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Rockies prospect rankings: No. 6 Raimel Tapia still succeeding despite unorthodox hitting mechanics

Old-school scouts might not like this, but Raimel Tapia isn't going away.

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PuRP No. 6: Raimel Tapia (915 points, 37 ballots) | Winter 2014 Ranking: 5 | High Ballot 3, Mode Ballot 6

Among the national prospect writers, Raimel Tapia is easily the Rockies prospect that generates the most disagreement. To wit, the 21-year-old lefty outfielder was placed as the No. 27 prospect in the game by Baseball Prospectus in their midseason top 50 update (second in Colorado's system) and given a 65 OFP by swing guru Ryan Parker, but he didn't even make the top 100 on their midseason update, placing ninth in Colorado's system with a 50 OFP.

Baseball Prospectus

Tapia can straight up hit. First 7 I've ever put down on a hitter and I did so with confidence. He makes adjustments during at bats and during his own swings that are usually unseen at this level of minor league ball. Great instincts all around. Hopefully he can add some weight and strength to his frame. Could handle center easily. Top of the order hitter who could either be a table setter or clear the table himself. Special bat.

A terrific athlete, Tapia plays a high energy brand of game that in many ways makes him the most exciting player in the organization to watch. At the plate, he's all about making contact. He has a very handsy approach and has shown an ability to hit well with two strikes, getting low in his stance and continuing to put the ball in play with authority. As a result, he doesn't strike out a ton. Tapia has flashed some power, and there might be more to come, though he's more of a line-drive hitter now. A tick-above-average runner, his instincts and aggressiveness help him on the basepaths. He's also shown he can play all three outfield positions well.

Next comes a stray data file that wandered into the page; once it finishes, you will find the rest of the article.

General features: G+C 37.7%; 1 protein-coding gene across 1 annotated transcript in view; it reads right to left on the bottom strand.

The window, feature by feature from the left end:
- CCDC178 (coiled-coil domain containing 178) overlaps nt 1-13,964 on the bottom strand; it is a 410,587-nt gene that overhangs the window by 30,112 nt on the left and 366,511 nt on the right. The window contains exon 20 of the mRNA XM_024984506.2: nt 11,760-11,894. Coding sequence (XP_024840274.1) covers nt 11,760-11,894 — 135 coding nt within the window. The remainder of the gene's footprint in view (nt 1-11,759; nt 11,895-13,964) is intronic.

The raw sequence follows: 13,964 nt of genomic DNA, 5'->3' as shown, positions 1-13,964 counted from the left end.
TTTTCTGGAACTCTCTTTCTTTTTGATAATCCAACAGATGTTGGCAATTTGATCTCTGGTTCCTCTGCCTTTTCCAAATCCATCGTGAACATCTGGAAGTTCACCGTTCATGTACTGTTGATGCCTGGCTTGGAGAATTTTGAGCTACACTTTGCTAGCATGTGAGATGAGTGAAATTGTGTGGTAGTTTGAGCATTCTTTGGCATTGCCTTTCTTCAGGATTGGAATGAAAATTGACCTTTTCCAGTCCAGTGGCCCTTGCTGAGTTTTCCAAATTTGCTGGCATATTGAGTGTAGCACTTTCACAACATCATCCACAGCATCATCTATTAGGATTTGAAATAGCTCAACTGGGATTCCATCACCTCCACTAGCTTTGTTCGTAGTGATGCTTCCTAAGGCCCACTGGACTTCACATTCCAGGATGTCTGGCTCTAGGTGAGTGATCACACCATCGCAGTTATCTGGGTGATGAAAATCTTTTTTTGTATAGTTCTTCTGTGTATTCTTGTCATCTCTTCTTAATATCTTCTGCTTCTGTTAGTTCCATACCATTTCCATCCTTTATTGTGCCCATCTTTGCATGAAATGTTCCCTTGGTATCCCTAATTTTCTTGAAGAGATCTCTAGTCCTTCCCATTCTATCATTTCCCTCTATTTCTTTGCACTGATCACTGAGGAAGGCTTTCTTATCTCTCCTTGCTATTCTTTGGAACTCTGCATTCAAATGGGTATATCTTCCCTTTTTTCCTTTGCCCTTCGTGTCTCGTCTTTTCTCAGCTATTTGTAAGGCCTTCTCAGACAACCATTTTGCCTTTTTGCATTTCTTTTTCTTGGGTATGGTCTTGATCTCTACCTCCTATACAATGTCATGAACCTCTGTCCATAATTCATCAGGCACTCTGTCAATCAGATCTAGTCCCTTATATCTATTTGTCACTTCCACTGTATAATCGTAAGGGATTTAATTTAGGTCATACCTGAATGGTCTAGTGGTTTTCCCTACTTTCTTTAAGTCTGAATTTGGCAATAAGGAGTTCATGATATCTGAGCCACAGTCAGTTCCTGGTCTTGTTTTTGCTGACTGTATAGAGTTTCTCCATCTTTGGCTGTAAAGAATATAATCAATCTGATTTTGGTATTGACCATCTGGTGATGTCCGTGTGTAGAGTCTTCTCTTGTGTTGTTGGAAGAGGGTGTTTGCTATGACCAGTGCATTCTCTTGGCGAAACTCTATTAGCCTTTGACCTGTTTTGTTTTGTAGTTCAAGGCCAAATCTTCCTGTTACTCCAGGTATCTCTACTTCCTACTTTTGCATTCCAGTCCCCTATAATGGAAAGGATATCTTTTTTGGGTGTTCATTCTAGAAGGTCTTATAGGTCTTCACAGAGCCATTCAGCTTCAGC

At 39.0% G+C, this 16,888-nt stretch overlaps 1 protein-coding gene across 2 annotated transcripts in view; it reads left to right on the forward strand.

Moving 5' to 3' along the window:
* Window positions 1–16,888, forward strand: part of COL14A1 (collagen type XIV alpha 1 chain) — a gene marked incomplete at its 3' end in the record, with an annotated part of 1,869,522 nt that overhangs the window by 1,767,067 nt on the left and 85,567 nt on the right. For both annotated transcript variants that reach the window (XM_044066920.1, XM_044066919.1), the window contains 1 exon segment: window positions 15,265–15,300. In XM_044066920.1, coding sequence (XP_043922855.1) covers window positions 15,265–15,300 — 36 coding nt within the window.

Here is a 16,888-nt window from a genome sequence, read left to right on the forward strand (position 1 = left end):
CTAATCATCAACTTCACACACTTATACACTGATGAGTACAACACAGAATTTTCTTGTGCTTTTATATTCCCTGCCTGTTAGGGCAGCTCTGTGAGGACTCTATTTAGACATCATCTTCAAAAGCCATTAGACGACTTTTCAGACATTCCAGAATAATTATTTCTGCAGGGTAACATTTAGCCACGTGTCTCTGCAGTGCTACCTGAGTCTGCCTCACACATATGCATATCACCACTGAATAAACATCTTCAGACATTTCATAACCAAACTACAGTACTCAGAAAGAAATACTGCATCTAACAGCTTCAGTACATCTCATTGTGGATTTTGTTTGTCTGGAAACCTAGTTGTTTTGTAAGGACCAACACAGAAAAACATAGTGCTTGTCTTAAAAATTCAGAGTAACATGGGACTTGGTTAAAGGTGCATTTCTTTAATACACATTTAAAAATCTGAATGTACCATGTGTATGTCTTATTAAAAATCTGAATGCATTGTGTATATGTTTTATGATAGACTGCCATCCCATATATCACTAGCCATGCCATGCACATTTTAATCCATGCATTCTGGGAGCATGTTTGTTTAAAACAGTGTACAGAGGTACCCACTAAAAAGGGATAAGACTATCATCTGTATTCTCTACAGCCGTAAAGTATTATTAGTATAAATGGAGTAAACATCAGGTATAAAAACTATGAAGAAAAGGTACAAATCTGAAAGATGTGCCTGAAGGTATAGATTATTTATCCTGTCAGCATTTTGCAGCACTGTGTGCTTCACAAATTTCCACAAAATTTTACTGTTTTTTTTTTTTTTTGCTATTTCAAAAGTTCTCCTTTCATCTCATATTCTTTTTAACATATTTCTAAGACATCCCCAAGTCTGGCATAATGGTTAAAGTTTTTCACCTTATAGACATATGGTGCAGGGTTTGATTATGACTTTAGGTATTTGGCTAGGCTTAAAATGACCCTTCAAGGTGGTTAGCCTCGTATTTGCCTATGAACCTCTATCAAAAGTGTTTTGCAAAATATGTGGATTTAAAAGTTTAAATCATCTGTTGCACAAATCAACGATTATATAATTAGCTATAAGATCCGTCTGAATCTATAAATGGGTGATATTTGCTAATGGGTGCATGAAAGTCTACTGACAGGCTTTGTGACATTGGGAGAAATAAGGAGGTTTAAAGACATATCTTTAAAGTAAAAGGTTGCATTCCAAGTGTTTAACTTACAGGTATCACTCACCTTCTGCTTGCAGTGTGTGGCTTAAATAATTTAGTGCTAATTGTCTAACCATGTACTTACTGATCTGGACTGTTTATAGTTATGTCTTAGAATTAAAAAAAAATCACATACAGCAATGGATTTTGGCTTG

Tapia's energy can get in the way at times, but he should learn how to keep it in check when necessary as he matures.

It's clear that the main difference between the way that prospects and scouts see Tapia is the hit tool. Tapia has one of the least orthodox swings in the business, but it's been effective enough to give him a .316 career minor league batting average.

Tapia has been successful with those mechanics ever since he was a highly regarded international signee ($175,000 bonus) for the Rockies back in 2010. After two years in the Dominican Summer League, Tapia made his way stateside in 2013, and all he did was win the Pioneer League Player of the Year award with a .357/.399/.562 (141 wRC+) line.

Tapia followed that torrid stateside debut up with a similar line in Low-A (134 wRC+), prompting his first preseason top 100 accolades (45th overall from BP). This year in Modesto against pitchers that are 1.6 years older on average, Tapia is again better than league average at the plate, with a .311/.340/.467 line (116 wRC+) and 46 extra base hits in 504 plate appearances. He also appeared on the World roster for this year's Futures Game, going 2-for-3 with the squad's only run in the game.

It should be noted that at Modesto, Tapia has the lowest walk rate (4.2 percent) and highest strikeout rate (17.2 percent) of his career, though on the positive side the lefty has a .953 OPS this year against left-handed pitching. Other than the rather hefty platoon split, Tapia is pretty consistent across the board: